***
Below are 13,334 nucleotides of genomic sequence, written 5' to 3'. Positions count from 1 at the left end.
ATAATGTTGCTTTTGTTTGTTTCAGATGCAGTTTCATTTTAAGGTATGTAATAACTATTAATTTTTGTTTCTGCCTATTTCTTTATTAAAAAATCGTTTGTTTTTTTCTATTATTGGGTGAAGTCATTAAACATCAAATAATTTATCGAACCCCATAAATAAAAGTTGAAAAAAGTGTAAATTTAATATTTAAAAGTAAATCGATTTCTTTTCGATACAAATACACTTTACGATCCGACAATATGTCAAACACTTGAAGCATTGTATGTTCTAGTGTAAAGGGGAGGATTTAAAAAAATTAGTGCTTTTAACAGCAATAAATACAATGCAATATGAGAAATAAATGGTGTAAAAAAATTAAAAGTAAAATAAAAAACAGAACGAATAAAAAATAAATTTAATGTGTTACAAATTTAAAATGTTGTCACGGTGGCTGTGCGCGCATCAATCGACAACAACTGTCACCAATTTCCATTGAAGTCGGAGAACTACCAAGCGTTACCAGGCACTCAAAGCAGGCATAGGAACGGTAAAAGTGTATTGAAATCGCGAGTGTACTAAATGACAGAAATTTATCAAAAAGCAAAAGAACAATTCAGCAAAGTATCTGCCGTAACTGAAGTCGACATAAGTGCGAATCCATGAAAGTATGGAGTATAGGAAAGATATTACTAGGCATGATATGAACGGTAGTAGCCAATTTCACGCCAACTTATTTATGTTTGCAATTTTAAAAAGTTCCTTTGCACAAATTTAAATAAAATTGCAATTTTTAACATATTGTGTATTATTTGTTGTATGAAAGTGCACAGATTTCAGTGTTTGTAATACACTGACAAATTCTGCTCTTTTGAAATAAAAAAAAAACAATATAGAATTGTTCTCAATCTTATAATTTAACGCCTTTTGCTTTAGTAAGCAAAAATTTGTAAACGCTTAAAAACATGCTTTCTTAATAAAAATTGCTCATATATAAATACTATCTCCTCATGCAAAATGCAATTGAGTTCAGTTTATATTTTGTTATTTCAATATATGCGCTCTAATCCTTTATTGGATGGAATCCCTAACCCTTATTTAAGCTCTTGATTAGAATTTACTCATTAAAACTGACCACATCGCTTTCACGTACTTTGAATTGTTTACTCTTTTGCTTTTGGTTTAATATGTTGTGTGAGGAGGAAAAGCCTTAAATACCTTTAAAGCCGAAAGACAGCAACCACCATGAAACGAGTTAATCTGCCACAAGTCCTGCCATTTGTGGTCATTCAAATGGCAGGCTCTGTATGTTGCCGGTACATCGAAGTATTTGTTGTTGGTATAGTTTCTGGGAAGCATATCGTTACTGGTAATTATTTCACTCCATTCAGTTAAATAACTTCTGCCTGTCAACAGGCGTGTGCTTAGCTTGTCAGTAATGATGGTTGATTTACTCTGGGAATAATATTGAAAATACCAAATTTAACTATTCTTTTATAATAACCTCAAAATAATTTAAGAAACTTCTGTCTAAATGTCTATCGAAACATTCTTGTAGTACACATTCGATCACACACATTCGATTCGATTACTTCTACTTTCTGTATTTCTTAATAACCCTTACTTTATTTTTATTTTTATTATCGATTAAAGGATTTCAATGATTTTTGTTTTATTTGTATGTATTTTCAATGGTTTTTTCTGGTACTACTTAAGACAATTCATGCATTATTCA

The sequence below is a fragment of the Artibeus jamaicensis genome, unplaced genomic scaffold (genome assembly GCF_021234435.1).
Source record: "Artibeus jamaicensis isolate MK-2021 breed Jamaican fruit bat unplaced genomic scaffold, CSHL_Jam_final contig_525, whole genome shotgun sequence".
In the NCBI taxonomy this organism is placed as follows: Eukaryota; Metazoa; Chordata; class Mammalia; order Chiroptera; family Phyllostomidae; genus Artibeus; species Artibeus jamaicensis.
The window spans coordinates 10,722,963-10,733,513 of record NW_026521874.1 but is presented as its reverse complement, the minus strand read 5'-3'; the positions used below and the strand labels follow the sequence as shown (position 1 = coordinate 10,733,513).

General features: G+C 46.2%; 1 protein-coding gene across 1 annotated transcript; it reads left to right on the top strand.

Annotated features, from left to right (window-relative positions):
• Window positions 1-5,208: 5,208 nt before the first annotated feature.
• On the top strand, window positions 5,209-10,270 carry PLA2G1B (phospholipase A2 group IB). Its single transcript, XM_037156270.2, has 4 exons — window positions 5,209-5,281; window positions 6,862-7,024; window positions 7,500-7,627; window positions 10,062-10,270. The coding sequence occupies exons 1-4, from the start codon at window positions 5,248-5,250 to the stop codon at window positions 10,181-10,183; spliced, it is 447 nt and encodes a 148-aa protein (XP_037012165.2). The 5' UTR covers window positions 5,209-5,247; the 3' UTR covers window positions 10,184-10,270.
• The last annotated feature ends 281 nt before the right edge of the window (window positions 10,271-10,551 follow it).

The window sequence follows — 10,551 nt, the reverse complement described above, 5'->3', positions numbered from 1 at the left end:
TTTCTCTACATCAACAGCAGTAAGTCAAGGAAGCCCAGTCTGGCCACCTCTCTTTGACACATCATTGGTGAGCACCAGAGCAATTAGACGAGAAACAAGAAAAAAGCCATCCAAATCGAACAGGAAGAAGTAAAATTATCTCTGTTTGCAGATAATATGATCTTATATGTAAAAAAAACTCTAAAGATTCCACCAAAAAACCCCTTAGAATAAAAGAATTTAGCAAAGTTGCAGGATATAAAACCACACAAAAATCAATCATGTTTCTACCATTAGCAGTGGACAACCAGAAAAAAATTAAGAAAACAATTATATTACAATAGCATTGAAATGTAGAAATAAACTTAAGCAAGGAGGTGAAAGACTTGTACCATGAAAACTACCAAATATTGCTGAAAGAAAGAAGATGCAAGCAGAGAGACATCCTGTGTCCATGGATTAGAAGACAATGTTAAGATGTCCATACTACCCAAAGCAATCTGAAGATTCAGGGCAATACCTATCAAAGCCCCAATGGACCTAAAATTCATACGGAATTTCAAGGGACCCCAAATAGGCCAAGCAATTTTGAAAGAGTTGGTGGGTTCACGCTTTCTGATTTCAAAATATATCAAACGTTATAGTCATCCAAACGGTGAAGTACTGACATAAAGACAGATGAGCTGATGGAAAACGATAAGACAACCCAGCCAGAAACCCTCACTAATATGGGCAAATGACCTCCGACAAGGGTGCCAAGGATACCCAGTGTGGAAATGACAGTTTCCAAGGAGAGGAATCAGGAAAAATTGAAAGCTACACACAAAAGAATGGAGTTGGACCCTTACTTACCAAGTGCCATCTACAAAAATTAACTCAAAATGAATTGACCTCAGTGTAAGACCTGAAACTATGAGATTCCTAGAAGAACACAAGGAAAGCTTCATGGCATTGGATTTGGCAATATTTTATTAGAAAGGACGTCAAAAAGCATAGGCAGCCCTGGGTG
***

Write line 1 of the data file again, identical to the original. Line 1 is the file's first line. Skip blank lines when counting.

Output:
Below are 13,334 nucleotides of genomic sequence, written 5' to 3'. Positions count from 1 at the left end.